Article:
Last week, we were generously invited by the UPeace Center for Executive Education to present our story and work at Bean Voyage to an inspiring group of educators, entrepreneurs, and leaders in other fields. The theme of the workshop was Positive Leadership, and as the website described, it was focused on,
“A human paradigm of leadership — the ability to connect with people you work with, to see how things look from their perspective, to engage and motivate them appealing to their strengths and passions. Today’s ‘positive’ leader is able to unleash the potential of each individual in the organization.”
This was an interesting reflective opportunity for us. Living in a tumultuous world, plighted by numerous challenges, it seems to appear that everyone is out to fend for themselves. However, upon deeper thought, we came to the conclusion that there hasn’t been a more opportune time in our lives to focus on positive leadership. We’ve been slapped by the challenges of environmental degradation (our team in the ground facing the wrath of Nate), political division (need we say more) and continued violence around the world. We’ve seen a similar situation within the coffee industry as well — last week, the Daily Coffee News released a story about the shocking reality within the coffee industry, with a case study of Uganda.
As the 2nd largest producer of coffee in Africa, Uganda is heavily dependent on coffee to generate sustainable income for its citizens. Yet, only $0.10 of the revenue from every $1 that we spend on coffee actually reaches the hands of the farmers. The situation is quite dire, and not only because farmers are not earning a fair revenue — this has deep consequences on the livelihoods of their children, family, community and the economy of developing countries like Uganda who need the constant trade for their continued development.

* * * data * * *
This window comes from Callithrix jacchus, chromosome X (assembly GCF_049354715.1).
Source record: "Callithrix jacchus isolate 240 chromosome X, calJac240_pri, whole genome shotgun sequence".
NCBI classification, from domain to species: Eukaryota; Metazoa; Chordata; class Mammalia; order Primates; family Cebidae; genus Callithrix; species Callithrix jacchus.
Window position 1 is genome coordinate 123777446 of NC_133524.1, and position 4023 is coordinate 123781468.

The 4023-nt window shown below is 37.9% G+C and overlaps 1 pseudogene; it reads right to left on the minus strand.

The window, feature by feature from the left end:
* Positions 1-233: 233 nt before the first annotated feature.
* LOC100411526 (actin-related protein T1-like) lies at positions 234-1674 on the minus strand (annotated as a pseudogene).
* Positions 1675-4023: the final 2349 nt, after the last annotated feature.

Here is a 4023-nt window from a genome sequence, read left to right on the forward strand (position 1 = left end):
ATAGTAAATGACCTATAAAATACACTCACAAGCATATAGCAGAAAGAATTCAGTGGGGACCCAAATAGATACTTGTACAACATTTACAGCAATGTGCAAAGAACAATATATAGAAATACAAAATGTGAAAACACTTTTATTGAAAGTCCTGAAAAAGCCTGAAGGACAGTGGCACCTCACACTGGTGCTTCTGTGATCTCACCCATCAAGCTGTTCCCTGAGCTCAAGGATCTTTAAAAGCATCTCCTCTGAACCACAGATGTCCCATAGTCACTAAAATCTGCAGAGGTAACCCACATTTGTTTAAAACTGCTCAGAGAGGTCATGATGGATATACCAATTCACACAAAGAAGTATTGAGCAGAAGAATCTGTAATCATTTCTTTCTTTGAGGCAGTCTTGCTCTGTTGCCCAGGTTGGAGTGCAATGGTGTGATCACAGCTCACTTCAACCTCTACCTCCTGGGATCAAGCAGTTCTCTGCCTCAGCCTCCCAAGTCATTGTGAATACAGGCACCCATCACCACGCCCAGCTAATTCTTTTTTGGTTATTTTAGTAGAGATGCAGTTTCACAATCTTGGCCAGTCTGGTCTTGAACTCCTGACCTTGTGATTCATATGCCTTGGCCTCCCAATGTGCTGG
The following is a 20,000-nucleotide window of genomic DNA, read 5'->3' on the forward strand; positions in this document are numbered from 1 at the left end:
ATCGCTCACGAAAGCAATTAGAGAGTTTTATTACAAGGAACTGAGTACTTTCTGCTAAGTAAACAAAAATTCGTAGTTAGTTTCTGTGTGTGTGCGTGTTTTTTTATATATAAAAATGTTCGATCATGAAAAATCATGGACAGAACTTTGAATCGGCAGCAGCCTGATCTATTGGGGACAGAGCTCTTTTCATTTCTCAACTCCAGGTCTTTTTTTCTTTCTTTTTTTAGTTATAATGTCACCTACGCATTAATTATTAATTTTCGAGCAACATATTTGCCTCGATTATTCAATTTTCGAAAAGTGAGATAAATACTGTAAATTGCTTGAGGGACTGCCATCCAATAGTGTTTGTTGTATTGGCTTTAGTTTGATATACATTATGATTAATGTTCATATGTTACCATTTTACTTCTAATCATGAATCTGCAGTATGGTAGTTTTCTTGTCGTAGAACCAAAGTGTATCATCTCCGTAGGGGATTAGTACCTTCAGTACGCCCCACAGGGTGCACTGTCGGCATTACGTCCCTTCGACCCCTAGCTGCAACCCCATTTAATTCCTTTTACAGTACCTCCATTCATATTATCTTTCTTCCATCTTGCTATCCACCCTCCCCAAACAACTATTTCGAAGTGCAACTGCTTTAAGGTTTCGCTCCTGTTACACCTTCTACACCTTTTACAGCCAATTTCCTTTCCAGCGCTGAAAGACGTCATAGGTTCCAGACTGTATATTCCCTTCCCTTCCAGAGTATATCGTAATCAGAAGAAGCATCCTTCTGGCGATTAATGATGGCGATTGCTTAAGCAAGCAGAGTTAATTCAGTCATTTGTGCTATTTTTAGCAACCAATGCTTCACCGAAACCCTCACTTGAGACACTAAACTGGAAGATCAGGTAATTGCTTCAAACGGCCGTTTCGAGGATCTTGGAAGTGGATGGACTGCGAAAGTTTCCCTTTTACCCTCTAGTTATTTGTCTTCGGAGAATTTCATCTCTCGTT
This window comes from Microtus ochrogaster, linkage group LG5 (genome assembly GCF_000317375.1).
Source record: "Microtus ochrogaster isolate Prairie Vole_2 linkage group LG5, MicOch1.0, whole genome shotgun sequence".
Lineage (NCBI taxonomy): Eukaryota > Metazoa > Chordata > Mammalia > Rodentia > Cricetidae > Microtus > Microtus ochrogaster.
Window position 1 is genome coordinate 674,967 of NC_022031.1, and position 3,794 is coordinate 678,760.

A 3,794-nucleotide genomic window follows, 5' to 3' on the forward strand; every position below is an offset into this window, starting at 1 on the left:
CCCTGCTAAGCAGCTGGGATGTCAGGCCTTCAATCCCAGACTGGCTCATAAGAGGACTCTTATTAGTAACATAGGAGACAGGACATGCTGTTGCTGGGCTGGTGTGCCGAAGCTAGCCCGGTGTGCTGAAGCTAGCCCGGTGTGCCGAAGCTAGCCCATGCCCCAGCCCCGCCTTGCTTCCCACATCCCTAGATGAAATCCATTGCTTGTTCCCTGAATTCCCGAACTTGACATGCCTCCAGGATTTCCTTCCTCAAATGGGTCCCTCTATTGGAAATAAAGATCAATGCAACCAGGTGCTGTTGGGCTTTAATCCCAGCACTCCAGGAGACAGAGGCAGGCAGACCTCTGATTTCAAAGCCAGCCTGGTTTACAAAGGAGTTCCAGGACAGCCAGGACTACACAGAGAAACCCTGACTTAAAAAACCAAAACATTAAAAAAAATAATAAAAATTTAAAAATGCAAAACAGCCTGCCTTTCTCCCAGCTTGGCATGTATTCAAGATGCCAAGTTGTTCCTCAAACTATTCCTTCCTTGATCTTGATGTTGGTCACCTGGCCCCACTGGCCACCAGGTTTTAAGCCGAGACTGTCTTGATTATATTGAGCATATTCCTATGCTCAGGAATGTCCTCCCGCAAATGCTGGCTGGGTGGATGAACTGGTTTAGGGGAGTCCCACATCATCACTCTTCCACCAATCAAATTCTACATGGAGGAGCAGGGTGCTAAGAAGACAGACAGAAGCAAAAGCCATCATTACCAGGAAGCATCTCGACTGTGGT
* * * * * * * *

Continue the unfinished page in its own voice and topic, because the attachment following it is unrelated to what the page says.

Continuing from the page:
That’s where positive leadership comes in — we need more efforts within the coffee industry that is focused on ensuring a human-centered solution to the challenges within the coffee industry. Prior to our presentation at UPeace, the participants were discussing design thinking and watched this video about IDEO’s work on the human-centered design. What is interesting in the video is how the first step in their process of re-inventing the shopping cart meant going to ask the shoppers first. That is how many companies have learned to make products that people will actually use. We believe that a similar concept has to be utilized within social entrepreneurship to devise solutions that will work with the key stakeholders — in our case, women coffee farmers.
When we started Bean Voyage, our first goal wasn’t to conduct customer validation. We knew that the demand was present within the coffee industry. Our first goal was to travel to the communities where we identified the challenges, and conduct design thinking workshops with the farmers. We had already worked to understand the challenges they were facing as coffee producers in our first trip, but this was an opportunity for us to ideate and brainstorm ideas that would work for both the customers and producers. Through this process, we were made aware of the need for a more effective training model on the ground and have developed a structure for the venture. Having said that, we have had to make changes throughout the process to our model as we have to balance between the ideas of the producers and the feedback of the consumers. But that constant feedback loop has meant that we have been able to establish a more effective supply chain for the farmers while ensuring an effective market presence in the U.S.
We, at Bean Voyage, haven’t reached the right balance of leadership in our own efforts to ensure sustainable revenue for women coffee producers yet. However, we have understood that our efforts are truly community-led as the farmers are not just one of our stakeholders, but the most important stakeholders. As long as we put their interests ahead of ours, we will be able to ensure the sustainability of their livelihoods and that of their communities.
Finally, we wanted to send our words of gratitude to the staff at UPeace (Julia, Mohit, and Hannah) for inviting us, and for allowing us to reflect on our own mission and efforts! For all the leaders in different fields, we truly suggest reflecting on ways in which you can positively lead your teams, stakeholders, and communities towards a more sustainable future.
As we head into the week of gratitude and connections, our latest intern Catherine shares a rare connection that coffee has created in her life.